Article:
Three Short Thoughts on Doing a PhD

Three Short Thoughts on Doing a PhD

January is that time after application season is over, and friends and acquaintances start doing a double-take on their life decisions. "Should I actually be going to business school?" (maybe). "Should I actually go to law school?" (Hell no!) But the question that seems to elicit the most conflicted feelings is always graduate school, and particularly PhD programs.

It goes without saying that PhD degrees have been under fire, from a whole host of sources. And yet, I am in one, quite happy, and couldn't imagine doing almost any other degree. Considering this is my first year, and most students and my advisor have strongly said this is the worst year by far (due to all the course requirements), I take this as a good sign. Here are some thoughts for those who are thinking through their path.

If you don't understand the job market for PhDs, you are (truly) an idiot

That's blunt, but really, there is no excuse in 2014 not to fully understand the job market for PhD holders. If you want to work at a research university, you will work anywhere in the country in which a job is being offered, since there may only be three jobs in your entire field in a given year. You will not necessarily live near a major global city, and indeed, you may live in a terrible suburb in the middle of nowhere. That's how it is.

If you are looking to get married and need to get two jobs in one location, good luck. If you aren't prepared for the massive work it takes in a job search to secure one of these jobs (which easily takes the bulk of the last year of a PhD, and possibly additional years beyond that), then what exactly are you doing applying?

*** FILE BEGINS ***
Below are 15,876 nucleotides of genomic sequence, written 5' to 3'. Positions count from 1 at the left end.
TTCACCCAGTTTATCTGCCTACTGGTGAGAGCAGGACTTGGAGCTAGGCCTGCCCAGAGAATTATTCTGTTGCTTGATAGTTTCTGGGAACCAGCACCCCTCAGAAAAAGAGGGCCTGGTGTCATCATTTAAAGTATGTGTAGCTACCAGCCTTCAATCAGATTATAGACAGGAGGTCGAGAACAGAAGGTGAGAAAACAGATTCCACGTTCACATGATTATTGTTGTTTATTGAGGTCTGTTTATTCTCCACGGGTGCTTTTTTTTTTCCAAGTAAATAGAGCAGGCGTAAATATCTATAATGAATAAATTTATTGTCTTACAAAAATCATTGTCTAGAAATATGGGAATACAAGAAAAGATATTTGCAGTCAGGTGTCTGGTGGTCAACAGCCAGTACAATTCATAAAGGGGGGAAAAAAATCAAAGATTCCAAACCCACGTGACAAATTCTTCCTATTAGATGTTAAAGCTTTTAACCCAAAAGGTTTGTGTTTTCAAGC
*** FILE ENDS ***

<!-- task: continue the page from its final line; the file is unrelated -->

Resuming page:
The job market for PhDs in academia has been horrific since the 1980s. If you are even thinking of applying to a PhD program, you have the reasoning capacity to look up the data and understand what the next two decades of your life will be like. Go into these things eyes wide open, and don't become cynical because "no one told me" or you rely on admissions materials (i.e. marketing) to make your life decisions.

There is a massive difference between fields. Choose wisely.

I am quite sympathetic to my colleagues over in the sciences, who have such a different graduate school experience from the social sciences. Long hours in the lab, terrible management and mentorship, fights over publication credit, strange machinations to prevent the top students from graduating, and more are just some of the average experiences in the wet sciences. It is really quite hellish, and almost universal.

My program, which is the PhD in Public Policy at the Kennedy School, is quite different. Like most social science graduate degrees, it is quite hands-off, and allows students immense flexibility to design the research agenda that most interests them. Since we are an interdisciplinary field of study, we even have flexibility of how we approach the disciplines. I spend more time in sociology than most of the other graduate students (we are mostly economics-focused, with some political science), but I believe that understanding people is important for good policymaking.

The university is a diverse place, and degrees are not equivalent even if the abbreviation is the same. Ask probing questions about exactly what you want from a program, and whether the design of a program will let you do it. If a program doesn't fit, don't do it. There are many options out there, and fit more than anything else will make you successful.

Graduate school is a luxury -- savor it while you can

I don't know if it is just me, but I have a pretty low tolerance for complaining from grad students. I've complained about the library before, but then again, I am also (technically) the student representative to the Kennedy School library. I do try to actually do something about my complaints other than whine.

Regardless of the context you want to put it, graduate school is truly a luxury. It is a job in which you can read papers and books, write research, think about thoughts independently, and make a contribution to the world intellectually in a way that the vast majority of jobs in the economy simply don't allow. That's something to truly savor when you go through the process.

But the problem is that some people get really used to the luxury, and define their lives entirely by doing everything they can to stay on campus. Even after their third or fourth postdoc, visiting professorship, etc., they are still trying to make the magic happen because they just don't want to work in the "real world." As one person put it to me, "I can't even think of making money." That's a luxury, and if it happens that the luxury has to stop, don't wail, but enjoy the moment while it lasts.

Photo by Darrell Miller used under Creative Commons.